DEALERS UNION ORGANIZER:
GET CASINOS OUT OF POLITICS
If we had to choose one
single thing that would most benefit Nevada and its citizens and
bring balance back into the political system it would be to ban
political contributions from the gaming industry. There is nothing
else that so distorts the legislative landscape as does this huge
flow of lobby money from the gaming resorts to our eager-to-please
politicians. But take heart, change may be on the way.
One after another, gaming
jurisdictions have taken note of this problem and are moving to
correct it. They are banning gaming industry political donations.
Last week the Illinois House voted 82-21 to prohibit candidates
for office and public officials from receiving contributions or
gifts from casinos or horseracing tracks.
In an industry where
public confidence is so essential it is ludicrous to have legislators
receiving dole from the very people they are charged with regulating.
Circle the wagons --- help is on the way. Of course, a letter to
Carson City wouldn't hurt either.
National Federation of Gaming Employees
March 18, 2001
The following letter was received
in response to the St.
Patrick's Day Barbwire:
If a train ditch will prevent
a train disaster in Reno like the one that happened in the midwest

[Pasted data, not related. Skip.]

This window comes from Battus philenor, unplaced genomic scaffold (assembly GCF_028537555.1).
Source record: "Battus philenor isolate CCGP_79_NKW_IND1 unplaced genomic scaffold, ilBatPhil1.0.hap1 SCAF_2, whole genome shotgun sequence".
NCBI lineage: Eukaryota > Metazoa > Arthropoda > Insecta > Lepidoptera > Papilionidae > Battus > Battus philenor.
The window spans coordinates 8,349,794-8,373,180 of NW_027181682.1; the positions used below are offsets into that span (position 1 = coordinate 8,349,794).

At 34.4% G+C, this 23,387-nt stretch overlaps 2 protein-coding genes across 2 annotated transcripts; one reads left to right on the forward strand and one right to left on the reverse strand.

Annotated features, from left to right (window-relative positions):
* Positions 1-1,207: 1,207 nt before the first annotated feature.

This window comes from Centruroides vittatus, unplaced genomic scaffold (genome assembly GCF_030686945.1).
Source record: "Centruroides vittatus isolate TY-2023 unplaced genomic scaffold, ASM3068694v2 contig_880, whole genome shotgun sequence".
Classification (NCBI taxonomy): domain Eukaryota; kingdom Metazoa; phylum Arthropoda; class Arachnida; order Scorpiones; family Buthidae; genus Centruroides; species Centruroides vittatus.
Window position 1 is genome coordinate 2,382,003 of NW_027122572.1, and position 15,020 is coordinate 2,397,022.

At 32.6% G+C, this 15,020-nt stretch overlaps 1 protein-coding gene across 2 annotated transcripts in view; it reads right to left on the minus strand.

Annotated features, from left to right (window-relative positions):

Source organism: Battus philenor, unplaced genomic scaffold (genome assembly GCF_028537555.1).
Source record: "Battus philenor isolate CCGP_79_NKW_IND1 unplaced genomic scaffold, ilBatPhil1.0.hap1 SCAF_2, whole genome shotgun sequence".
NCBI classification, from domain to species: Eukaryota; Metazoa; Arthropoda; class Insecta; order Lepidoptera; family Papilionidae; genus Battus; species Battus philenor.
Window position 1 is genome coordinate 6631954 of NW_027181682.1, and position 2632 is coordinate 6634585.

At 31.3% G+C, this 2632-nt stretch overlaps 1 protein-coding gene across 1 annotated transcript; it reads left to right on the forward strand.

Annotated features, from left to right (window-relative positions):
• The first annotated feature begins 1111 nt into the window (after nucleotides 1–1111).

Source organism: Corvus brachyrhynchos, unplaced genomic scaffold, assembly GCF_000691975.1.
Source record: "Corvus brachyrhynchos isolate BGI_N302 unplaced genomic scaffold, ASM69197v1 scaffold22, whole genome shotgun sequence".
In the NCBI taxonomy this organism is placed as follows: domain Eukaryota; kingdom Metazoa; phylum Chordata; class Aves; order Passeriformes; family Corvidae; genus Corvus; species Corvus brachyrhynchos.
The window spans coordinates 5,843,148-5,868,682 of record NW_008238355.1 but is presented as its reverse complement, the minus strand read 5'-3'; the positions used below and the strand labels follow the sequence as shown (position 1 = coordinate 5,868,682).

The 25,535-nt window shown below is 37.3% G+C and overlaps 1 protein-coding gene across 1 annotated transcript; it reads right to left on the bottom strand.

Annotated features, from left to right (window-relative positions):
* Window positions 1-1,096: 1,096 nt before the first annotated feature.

last week, then the price is cheap. Examine your logic once in
Dear Sir or Ma'am: Thanks for
your comments. If the ditch could provide the answer to the abortion
conundrum or cure cancer, perhaps provide world peace or end
world hunger, it would indeed be cheap. I submit the half-billion
would be better spent in those pursuits. Human suffering would
be alleviated in so many ways. Even Miss America contestants
would have to announce new goals.
I've lived in Reno since 1971. Within the 2.1 mile area in question,
I can't recall there ever having been a case of a tractor-trailer
trying to sneak around the mechanical armed guards and getting
t-boned for its trouble. The worst safety problems our tracks
have presented have involved the munching of an occasional drunk
or the all-too-frequent suicide. A trench will prevent neither
and could conceivably make things worse.
The idea behind the trench remains, as I've stated, to limit
the liability of Union Pacific on the day when - not if - a major
nuclear or toxic spill happens. Trenchies contend that the ditch
will make matters more manageable. I hope so.
Again, as I wrote, the real danger lies in UP tripling the traffic
at double the speed all in the name of increasing corporate merger-spawned
Up already enjoys diminished liability as a result of this ill-conceived
bastard of a contract. The City of Reno has assumed all liability
for whatever ghastly contamination it may find under the track
bed. That could exponentially increase the cost of this public
policy catastrophe and conceivably bankrupt the city and county.
Remember, we property taxpayers are the co-signers on this deal,
as we are in all other types of public finance. If the convention
authority goes insolvent for over-committing or underestimating
room tax revenues, creditors can come after property taxes. Ditto
downtown redevelopment agencies subsidizing movie theaters in
a market which currently has more than twice the number of screens
than its population can handle.
If you live here, you should be as concerned as me. If you don't
live here, don't bitch.